What the consequences of prolonged exposure to wood dust can be. How this dust works

There are three ways dust works on woodworkers:

  • as solid particles that enter the nose, throat and lungs through breathing, direct contact with the skin or in the eyes;
  • through the chemical compounds present in the different wood species;
  • by bacteria, fungi and mould in the wood.

Solid particlesof wood dust can cause skin and eye irritation, difficult breathing, dry and sore throat. Over time dermatitis, allergies, conjunctivitis, bronchitis or rhinitis may occur. Long-term exposure to dust can lead to occupational diseases.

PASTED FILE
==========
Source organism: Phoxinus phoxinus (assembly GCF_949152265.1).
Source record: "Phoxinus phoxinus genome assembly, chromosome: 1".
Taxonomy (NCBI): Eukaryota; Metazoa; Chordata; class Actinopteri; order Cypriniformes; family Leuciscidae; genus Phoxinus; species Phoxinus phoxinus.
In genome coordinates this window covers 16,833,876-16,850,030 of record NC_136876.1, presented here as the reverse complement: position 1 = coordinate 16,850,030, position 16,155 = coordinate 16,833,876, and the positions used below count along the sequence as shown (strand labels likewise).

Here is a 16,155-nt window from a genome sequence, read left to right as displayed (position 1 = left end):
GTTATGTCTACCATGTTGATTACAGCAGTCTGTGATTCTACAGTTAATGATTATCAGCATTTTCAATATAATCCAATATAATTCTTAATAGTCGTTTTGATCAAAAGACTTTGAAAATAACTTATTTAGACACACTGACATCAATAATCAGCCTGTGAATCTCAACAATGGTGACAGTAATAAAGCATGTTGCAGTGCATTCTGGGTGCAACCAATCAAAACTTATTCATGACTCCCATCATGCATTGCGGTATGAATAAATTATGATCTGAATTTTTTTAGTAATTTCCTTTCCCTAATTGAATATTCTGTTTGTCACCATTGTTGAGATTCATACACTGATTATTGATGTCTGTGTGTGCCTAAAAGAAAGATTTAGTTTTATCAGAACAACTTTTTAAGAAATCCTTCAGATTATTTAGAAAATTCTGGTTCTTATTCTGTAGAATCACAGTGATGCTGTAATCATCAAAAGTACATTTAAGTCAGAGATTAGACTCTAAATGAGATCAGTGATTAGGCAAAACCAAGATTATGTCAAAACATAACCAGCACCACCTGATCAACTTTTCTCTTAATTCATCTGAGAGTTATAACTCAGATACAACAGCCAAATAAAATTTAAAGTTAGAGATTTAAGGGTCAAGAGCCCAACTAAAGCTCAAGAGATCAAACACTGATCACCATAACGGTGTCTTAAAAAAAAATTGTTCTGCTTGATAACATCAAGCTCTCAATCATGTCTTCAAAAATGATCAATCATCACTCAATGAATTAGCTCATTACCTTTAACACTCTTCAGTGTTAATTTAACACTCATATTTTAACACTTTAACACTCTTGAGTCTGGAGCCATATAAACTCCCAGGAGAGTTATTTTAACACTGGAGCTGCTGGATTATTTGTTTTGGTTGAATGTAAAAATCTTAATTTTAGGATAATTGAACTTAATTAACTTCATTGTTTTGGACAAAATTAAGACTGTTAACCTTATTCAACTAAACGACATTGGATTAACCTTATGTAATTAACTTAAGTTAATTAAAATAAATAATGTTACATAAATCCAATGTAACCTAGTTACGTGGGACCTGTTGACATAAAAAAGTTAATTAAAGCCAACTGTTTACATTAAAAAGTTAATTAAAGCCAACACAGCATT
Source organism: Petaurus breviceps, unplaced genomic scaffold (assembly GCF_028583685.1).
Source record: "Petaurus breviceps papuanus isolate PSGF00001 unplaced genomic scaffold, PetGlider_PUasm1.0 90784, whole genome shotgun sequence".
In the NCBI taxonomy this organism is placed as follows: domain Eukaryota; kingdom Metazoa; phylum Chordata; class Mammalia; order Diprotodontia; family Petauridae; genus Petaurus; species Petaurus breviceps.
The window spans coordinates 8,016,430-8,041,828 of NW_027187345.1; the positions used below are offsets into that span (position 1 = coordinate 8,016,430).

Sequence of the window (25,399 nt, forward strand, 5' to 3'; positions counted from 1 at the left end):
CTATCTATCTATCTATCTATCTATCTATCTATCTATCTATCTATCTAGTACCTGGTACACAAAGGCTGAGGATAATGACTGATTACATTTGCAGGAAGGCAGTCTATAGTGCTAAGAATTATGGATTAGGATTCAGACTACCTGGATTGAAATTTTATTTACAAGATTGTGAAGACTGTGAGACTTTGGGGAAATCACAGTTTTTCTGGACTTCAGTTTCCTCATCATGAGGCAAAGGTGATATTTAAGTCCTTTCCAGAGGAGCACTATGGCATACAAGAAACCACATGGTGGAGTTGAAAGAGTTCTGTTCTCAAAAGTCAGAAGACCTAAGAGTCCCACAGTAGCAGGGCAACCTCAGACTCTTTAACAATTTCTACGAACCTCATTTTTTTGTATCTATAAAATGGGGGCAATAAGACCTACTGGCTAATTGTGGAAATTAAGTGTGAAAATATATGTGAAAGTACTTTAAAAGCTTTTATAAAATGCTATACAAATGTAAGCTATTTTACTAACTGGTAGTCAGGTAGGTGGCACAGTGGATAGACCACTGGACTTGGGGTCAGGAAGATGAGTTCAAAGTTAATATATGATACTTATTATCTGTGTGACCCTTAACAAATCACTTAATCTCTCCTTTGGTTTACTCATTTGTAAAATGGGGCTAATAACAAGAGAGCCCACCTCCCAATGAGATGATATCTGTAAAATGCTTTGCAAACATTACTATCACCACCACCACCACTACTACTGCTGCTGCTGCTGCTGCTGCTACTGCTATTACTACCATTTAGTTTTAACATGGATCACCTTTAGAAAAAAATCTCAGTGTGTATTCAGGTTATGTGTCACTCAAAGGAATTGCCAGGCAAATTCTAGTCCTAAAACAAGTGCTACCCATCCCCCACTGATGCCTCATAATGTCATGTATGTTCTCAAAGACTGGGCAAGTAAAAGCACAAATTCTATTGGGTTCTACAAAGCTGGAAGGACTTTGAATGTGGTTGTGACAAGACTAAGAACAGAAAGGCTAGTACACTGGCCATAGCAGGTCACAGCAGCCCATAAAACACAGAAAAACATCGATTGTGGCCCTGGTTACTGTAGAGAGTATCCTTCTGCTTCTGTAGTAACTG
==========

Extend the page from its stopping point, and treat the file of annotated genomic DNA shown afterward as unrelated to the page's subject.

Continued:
The big problem is particles below 0.3 microns that are not retained by filters, even High Efficiensy Particulate Air (HEPA) filters. They end up being absorbed into the body through the skin or lung walls and cause immunological reactions. Hypersensitivities of the lungs can occur only during working hours and symptoms can easily be mistaken for flu or cold.

Chemical compounds in wood can be very different. The fact that more and more exotic wood is now being worked with is the reason why various forms of woodworking allergies are appearing. Some of the chemical compounds in wood are not even identified yet. Wood develops them as an adaptation to the environment in which it lives, to protect itself from local insects or to be more resistant in those weather conditions. These compounds are more concentrated towards the interior of the wood and therefore secondary processors are more exposed to diseases and allergies than primary processors.